Friday, May 5, 2023

Psychosis Induced by Substance Use Linked to Schizophrenia

More than a quarter of people who experience substance-induced psychosis are diagnosed with schizophrenia within six years, a study in The American Journal of Psychiatry has found.

Eline B. Rognli, Ph.D., of Oslo University Hospital and colleagues analyzed data from 3,187 patients in the Norwegian Patient Registry who were between the ages of 18 and 79 and had a diagnosis of substance-induced psychosis from 2010 to 2015. The patients had a mean age of 33.6 years, and 73.5% were men. Among the patients, 14.2% had alcohol-induced psychosis, 17.6% had cannabis-induced psychosis, 22.2% had amphetamine-induced psychosis, and 38.8% had psychosis induced by multiple substances. The patients were followed from the first diagnosis of substance-induced psychosis in the observation period until a diagnosis of schizophrenia spectrum disorder or bipolar disorder, death, migration, the month they turned 80, or the end of 2015, whichever came first.

Overall, 27.6% of the patients with substance-induced psychosis transitioned to schizophrenia within six years. Men had a higher rate of transitioning to schizophrenia than women: 28.6% among men compared with 24.8% among women. The transition rate was highest for the youngest patients: 32.7% for patients aged 18 to 25 years and 32.9% for patients aged 26 to 30 years. The transition rate was highest for cannabis-induced psychosis and lowest for alcohol-induced psychosis. Among those who transitioned to schizophrenia, 56.4% did so within a year of their diagnosis of substance-induced psychosis.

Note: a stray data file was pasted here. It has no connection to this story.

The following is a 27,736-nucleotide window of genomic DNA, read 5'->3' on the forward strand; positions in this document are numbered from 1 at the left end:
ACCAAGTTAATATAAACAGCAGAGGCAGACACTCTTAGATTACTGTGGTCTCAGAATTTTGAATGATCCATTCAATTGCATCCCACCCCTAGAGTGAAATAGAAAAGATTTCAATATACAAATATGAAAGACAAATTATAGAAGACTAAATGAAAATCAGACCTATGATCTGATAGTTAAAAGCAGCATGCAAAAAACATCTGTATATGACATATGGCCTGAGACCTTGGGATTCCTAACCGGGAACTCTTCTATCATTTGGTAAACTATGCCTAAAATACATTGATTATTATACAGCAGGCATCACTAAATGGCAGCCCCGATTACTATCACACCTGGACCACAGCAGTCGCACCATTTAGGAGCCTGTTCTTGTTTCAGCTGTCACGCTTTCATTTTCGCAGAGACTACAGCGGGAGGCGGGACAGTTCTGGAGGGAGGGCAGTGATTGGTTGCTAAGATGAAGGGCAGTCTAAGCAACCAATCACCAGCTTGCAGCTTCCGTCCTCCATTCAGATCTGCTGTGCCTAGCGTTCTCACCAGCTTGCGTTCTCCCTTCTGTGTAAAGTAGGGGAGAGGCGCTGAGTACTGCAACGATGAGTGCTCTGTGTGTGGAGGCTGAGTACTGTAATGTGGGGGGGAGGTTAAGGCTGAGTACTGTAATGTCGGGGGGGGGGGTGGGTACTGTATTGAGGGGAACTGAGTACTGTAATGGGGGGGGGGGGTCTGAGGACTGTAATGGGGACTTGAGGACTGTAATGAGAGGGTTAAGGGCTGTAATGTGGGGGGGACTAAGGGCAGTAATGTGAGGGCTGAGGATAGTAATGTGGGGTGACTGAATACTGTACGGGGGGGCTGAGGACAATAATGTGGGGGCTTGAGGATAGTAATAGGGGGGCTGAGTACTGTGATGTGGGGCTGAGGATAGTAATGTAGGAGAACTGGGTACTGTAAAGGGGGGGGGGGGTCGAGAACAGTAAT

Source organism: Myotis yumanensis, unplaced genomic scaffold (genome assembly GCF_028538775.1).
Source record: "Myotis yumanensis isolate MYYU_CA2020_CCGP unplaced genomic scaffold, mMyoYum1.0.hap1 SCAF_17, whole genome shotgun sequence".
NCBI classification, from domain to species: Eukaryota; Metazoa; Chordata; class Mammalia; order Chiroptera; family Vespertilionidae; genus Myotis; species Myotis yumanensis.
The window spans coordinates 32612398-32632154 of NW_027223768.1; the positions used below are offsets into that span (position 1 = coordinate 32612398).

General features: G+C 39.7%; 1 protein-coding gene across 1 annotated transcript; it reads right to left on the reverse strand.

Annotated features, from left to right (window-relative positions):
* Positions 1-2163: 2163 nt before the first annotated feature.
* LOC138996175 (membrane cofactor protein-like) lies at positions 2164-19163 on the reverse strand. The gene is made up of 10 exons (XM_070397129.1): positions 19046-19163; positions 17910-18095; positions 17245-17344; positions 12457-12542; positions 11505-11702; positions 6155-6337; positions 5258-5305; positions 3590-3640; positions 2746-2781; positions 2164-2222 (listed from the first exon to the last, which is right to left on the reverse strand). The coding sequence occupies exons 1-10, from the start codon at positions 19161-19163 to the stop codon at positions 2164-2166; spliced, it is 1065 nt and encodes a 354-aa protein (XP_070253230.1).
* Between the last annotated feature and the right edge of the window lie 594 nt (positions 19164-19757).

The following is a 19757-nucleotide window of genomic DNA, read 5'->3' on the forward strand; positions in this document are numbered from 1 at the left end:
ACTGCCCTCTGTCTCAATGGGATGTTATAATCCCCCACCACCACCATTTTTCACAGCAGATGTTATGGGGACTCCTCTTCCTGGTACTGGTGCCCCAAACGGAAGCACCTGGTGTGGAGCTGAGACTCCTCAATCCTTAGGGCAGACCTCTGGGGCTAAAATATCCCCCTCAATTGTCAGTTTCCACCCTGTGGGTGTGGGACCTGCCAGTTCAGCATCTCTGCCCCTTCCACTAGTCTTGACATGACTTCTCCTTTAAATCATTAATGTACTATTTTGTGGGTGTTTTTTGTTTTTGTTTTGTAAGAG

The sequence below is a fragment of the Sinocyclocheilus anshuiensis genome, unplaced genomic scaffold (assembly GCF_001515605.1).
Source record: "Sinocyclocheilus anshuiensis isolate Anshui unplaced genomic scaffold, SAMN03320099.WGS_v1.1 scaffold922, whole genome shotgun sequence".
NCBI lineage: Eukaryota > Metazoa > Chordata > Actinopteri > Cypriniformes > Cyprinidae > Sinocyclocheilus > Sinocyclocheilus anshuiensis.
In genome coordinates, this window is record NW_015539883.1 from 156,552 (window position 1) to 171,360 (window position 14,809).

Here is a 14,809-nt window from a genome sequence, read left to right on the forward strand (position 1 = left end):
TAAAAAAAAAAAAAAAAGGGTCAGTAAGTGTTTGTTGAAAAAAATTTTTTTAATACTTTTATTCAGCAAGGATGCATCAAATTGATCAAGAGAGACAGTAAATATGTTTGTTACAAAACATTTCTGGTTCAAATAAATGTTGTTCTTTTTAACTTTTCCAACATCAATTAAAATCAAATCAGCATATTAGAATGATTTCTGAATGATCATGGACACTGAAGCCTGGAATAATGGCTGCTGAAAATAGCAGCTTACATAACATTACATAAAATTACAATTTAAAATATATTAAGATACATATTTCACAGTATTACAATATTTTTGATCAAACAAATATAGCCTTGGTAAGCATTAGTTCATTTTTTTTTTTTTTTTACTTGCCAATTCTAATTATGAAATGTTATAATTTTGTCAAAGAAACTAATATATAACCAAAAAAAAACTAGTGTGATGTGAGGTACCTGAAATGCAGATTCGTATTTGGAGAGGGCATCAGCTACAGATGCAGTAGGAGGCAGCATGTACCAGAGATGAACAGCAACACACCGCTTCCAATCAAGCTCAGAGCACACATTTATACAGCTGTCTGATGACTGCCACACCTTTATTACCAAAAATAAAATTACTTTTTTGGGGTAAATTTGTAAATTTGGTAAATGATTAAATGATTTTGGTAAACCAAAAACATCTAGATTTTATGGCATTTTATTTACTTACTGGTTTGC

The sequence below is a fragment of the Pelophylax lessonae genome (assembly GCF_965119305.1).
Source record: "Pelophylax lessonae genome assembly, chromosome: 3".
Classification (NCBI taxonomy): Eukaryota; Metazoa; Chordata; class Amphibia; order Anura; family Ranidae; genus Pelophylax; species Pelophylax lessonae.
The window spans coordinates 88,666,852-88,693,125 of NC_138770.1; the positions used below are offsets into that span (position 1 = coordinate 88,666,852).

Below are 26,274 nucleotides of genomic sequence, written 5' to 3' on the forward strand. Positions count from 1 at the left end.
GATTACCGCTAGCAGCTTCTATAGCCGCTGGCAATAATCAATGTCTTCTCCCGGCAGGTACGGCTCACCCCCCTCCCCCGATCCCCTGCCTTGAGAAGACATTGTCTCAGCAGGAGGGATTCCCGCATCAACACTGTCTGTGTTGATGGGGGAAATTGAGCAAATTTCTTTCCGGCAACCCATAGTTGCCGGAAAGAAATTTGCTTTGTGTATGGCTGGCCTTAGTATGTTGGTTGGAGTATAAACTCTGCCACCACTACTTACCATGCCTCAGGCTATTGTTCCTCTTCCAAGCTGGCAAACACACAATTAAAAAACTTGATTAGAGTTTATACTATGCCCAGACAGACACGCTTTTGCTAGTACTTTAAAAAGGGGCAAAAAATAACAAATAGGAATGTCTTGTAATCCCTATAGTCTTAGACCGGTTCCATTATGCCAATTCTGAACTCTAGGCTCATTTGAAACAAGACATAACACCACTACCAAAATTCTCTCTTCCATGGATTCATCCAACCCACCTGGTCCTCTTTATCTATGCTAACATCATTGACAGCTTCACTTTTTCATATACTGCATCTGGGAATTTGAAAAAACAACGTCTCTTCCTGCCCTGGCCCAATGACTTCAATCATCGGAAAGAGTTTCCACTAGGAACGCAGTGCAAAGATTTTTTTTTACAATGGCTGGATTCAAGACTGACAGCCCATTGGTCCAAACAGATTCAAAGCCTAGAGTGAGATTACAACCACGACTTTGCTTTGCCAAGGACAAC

The researchers also examined the relationship between substance-induced psychosis and bipolar disorder. Overall, 4.5% of patients with substance-induced psychosis transitioned to bipolar disorder within six years. Women had a higher rate of transitioning to bipolar disorder than men: 7.1% among women compared with 3.5% among men. Among those who transitioned to bipolar disorder, 52.0% did so within a year of their diagnosis of substance-induced psychosis.

“Transition rates from substance-induced psychosis to schizophrenia spectrum disorder were six times higher than transition rates to bipolar disorder. … [O]ur findings indicate that substance-induced psychosis, particularly cannabis-induced psychosis, is a major risk factor for schizophrenia, and that younger age among men and repeated emergency admissions are associated with higher risk,” the researchers wrote. “This should inform and guide how … health services provide care for individuals with substance-induced psychosis.”

For related information, see The American Journal of Psychiatry article “Prediction of Onset of Substance-Induced Psychotic Disorder and Its Progression to Schizophrenia in a Swedish National Sample.”

(Image: iStock/baona)

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